Thank you for that summary. The problem we are facing is that foreign powers are trying to divide our nation by stressing on sectarian differences in our one society, and unfortunately some sectors of our own people are aiding them in their objective by falling in their trap. The continued portrayal of Syrian society as one where different competing sects are in a state of permanent conflict has a clear aim of increasing and fortifying divisions, such that our national will and national energy can never be consolidated and united in service of our single national interest. And this did not start with these latest events in Syria, but has been an ongoing campaign since western colonial powers asserted their control over our homeland.

Academics like Prof. Landis have been contributing to this campaign and this portrayal in the way that they cover and address Syrian issues. A couple years ago while I was engaging in discussions and debates with other participants in this blog around the issue of secularism and the social nationalist ideology, Prof. Landis followed up the discussion by posting a comment claiming that Antoun Saadeh was in fact a sectarian orthodox Christian who advocated for the idea of the Syrian nation in order to return to the orthodox byzantine empire. This of course is a totally absurd claim and complete garbage which no real intellectual would take seriously, but the the whole idea was to stress the issue of sectarianism and posit the notion that sectarian differences are the ruling force in our nation which no one can ever erase or prevent.

We have to be cautious and aware enough not to fall into this trap. No one is saying that we shouldn’t address the issue of sectarianism, so long as it is done in a way to eliminate it, much like the issue of racism is discussed, rather than promote it and reinforce it. There are no different sects living separate and independent lives in Syria. This is a total myth manufactured by the west (and unfortunately peddled by certain opportunistic individuals and groups in our nation) in order to keep us weak and divided. Syrians share a single socio-economic life-cycle and thus a single life. We are members of a single society that has a single interest in life, and which did not develop recently with the birth of the different religious sects we see together, but rather came into being thousands of years ago, long before the creation of today’s religions. Thus our national identity transcends all religions and religious sects today and is in no way linked to them. Of course our national character and temperament helped in developing those religious philosophies, but our identity is not forever bound to them. In other words, our nature as a people does not change with religious conversion. Syrians will not stop being Syrians simply by developing or converting to new religions.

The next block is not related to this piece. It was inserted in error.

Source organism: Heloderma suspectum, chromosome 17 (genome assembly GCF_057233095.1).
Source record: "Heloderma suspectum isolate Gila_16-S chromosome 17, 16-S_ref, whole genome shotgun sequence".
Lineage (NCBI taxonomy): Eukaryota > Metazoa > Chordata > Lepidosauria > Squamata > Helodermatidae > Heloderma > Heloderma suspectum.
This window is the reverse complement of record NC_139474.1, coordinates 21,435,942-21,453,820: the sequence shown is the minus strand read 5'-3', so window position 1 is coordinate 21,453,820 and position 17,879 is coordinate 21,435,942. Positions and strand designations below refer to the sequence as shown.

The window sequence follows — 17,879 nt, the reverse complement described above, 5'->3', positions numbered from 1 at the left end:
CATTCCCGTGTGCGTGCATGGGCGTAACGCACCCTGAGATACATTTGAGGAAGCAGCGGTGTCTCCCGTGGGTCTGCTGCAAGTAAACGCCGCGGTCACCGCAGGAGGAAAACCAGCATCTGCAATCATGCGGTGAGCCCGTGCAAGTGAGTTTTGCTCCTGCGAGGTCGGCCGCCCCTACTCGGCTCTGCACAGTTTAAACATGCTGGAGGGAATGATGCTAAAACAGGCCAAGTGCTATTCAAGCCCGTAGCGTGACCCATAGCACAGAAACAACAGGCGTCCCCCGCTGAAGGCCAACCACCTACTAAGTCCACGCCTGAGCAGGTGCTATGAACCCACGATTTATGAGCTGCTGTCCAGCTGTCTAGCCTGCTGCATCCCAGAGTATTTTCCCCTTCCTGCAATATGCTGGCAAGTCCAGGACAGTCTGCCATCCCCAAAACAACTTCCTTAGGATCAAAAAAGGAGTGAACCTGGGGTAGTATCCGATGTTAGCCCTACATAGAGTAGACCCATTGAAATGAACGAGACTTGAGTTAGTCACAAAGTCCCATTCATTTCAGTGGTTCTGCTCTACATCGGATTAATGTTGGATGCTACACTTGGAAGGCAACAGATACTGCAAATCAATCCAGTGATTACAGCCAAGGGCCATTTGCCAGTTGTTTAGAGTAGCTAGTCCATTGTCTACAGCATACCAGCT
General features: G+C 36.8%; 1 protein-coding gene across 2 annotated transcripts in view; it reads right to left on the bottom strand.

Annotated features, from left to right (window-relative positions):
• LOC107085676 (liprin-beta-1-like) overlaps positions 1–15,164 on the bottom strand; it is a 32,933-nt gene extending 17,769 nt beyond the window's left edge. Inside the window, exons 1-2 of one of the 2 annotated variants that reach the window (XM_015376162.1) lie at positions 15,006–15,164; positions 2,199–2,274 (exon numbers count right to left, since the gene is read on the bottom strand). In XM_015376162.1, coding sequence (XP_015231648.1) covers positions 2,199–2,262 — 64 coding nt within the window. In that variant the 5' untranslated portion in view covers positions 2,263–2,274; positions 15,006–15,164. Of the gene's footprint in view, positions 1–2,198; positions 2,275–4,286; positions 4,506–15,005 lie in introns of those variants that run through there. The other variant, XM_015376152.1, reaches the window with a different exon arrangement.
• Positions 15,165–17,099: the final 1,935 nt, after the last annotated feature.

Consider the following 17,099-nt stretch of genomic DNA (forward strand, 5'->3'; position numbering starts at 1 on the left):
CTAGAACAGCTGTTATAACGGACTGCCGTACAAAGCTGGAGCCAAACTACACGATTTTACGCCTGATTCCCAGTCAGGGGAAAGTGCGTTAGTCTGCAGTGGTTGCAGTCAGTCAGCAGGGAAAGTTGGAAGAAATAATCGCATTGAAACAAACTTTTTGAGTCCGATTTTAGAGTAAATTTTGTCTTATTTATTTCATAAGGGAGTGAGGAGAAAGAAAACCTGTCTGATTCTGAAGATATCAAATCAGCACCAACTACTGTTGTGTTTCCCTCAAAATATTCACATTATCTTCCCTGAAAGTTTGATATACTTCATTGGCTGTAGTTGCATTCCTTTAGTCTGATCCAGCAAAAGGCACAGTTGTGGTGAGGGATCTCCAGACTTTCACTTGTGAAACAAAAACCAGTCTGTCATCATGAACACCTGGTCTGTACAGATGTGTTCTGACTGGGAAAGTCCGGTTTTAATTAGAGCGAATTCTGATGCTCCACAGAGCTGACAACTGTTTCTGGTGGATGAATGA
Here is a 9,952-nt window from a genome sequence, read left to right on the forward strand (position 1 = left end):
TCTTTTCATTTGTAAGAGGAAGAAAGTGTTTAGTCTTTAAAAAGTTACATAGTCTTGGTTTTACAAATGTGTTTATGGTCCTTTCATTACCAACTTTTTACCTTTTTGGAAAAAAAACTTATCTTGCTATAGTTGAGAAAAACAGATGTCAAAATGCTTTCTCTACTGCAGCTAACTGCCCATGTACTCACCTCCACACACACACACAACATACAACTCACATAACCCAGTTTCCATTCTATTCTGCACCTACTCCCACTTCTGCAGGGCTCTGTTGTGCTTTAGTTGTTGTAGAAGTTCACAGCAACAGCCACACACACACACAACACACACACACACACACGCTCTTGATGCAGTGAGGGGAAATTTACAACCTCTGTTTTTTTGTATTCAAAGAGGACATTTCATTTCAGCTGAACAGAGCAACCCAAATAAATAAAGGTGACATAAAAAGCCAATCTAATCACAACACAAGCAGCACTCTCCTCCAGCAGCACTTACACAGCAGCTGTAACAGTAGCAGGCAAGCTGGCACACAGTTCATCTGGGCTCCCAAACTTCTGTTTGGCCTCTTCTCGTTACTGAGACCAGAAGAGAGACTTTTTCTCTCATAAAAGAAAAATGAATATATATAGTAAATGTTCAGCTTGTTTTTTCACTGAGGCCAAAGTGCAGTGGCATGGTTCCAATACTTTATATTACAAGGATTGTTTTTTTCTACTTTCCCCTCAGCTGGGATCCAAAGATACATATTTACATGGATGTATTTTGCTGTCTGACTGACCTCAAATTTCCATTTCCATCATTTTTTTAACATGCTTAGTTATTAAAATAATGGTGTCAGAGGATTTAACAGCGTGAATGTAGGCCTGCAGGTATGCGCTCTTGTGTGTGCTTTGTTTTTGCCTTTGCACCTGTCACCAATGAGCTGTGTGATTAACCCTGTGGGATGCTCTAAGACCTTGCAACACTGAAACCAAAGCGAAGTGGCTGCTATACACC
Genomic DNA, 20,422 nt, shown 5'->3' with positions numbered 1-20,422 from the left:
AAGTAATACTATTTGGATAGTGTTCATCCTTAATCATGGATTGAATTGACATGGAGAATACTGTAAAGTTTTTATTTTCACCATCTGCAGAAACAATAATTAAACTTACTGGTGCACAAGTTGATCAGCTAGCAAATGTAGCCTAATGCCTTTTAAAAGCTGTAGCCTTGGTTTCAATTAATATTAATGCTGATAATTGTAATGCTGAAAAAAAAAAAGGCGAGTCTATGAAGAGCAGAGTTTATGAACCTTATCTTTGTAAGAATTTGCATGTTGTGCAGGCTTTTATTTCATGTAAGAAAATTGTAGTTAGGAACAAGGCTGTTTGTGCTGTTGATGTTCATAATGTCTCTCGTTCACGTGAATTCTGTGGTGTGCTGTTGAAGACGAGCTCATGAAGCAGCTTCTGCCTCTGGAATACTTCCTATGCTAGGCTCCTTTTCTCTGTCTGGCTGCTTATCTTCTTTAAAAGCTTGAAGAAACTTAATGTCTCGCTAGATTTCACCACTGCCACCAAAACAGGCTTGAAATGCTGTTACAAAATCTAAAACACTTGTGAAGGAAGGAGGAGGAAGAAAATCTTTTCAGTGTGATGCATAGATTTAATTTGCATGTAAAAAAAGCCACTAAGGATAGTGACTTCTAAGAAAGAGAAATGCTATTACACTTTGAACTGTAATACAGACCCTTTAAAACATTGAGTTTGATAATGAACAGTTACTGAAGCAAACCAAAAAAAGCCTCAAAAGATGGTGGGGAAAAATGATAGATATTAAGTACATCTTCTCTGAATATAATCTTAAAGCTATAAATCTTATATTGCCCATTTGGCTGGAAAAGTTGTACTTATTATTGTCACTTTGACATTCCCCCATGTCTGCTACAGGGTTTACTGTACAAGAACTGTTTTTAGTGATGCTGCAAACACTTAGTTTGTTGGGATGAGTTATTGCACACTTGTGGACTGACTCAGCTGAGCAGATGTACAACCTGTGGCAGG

June 23rd, 2011, 4:11 pm


daleandersen said:


RE: “when America collapses and there is a civil war (no joke, it’s on the verge of this), people will know that the Jewish-dominated finance sector…”

You really should stick to being a commando, little man, and shooting unarmed protestors and all that. And stay out of political discussions. You’re embarrassing yourself…


June 23rd, 2011, 4:15 pm


why-discuss said:


“Al Jazeera Arabic reports: A delegation of Syrian dignitaries from Jisr Al Shougor visited the refugee camps in the Turkish side to try to persuade them to return to their homes in Syria giving them assurances. However, the refugees refused to return and told them the repression is Still under way.”

After calling to the international media, including the angel of mercy, for the overthrown of Bashar Al Assad, I understand they don’t feel safe to come back. Turkey may have to cut down on TV’s , washing machines, 3 meals a day, and children entertainers soon.

June 23rd, 2011, 4:22 pm


jad said: